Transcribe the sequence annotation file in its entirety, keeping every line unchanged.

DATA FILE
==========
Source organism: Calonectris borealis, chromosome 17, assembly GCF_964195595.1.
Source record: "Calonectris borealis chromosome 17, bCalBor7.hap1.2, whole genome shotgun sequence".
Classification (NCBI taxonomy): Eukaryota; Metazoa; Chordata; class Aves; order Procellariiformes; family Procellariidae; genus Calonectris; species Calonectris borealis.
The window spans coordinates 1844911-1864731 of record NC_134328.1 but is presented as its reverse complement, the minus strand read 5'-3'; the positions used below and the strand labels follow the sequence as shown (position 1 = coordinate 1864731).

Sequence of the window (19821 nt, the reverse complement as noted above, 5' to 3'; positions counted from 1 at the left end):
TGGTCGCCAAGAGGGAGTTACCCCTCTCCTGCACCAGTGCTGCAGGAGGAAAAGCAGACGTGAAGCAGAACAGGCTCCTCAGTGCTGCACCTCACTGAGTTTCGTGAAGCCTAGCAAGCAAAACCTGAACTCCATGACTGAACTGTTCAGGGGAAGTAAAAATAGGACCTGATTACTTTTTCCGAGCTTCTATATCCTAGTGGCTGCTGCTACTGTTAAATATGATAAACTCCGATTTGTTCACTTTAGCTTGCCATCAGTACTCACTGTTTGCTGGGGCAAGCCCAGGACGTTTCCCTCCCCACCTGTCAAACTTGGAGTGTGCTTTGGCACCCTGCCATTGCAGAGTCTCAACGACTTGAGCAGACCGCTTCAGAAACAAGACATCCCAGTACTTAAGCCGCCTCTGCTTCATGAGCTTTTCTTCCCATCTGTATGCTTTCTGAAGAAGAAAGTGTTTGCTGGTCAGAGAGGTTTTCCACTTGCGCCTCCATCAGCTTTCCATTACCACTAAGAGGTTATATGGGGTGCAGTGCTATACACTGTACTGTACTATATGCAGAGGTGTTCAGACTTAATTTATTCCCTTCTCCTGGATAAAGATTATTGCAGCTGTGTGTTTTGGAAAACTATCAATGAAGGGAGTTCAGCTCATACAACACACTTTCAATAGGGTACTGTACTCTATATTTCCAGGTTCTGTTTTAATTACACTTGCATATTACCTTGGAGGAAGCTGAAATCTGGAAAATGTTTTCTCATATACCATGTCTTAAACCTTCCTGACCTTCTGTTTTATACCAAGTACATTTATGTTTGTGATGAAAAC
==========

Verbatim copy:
Source organism: Calonectris borealis, chromosome 17, assembly GCF_964195595.1.
Source record: "Calonectris borealis chromosome 17, bCalBor7.hap1.2, whole genome shotgun sequence".
Classification (NCBI taxonomy): Eukaryota; Metazoa; Chordata; class Aves; order Procellariiformes; family Procellariidae; genus Calonectris; species Calonectris borealis.
The window spans coordinates 1844911-1864731 of record NC_134328.1 but is presented as its reverse complement, the minus strand read 5'-3'; the positions used below and the strand labels follow the sequence as shown (position 1 = coordinate 1864731).

Sequence of the window (19821 nt, the reverse complement as noted above, 5' to 3'; positions counted from 1 at the left end):
TGGTCGCCAAGAGGGAGTTACCCCTCTCCTGCACCAGTGCTGCAGGAGGAAAAGCAGACGTGAAGCAGAACAGGCTCCTCAGTGCTGCACCTCACTGAGTTTCGTGAAGCCTAGCAAGCAAAACCTGAACTCCATGACTGAACTGTTCAGGGGAAGTAAAAATAGGACCTGATTACTTTTTCCGAGCTTCTATATCCTAGTGGCTGCTGCTACTGTTAAATATGATAAACTCCGATTTGTTCACTTTAGCTTGCCATCAGTACTCACTGTTTGCTGGGGCAAGCCCAGGACGTTTCCCTCCCCACCTGTCAAACTTGGAGTGTGCTTTGGCACCCTGCCATTGCAGAGTCTCAACGACTTGAGCAGACCGCTTCAGAAACAAGACATCCCAGTACTTAAGCCGCCTCTGCTTCATGAGCTTTTCTTCCCATCTGTATGCTTTCTGAAGAAGAAAGTGTTTGCTGGTCAGAGAGGTTTTCCACTTGCGCCTCCATCAGCTTTCCATTACCACTAAGAGGTTATATGGGGTGCAGTGCTATACACTGTACTGTACTATATGCAGAGGTGTTCAGACTTAATTTATTCCCTTCTCCTGGATAAAGATTATTGCAGCTGTGTGTTTTGGAAAACTATCAATGAAGGGAGTTCAGCTCATACAACACACTTTCAATAGGGTACTGTACTCTATATTTCCAGGTTCTGTTTTAATTACACTTGCATATTACCTTGGAGGAAGCTGAAATCTGGAAAATGTTTTCTCATATACCATGTCTTAAACCTTCCTGACCTTCTGTTTTATACCAAGTACATTTATGTTTGTGATGAAAAC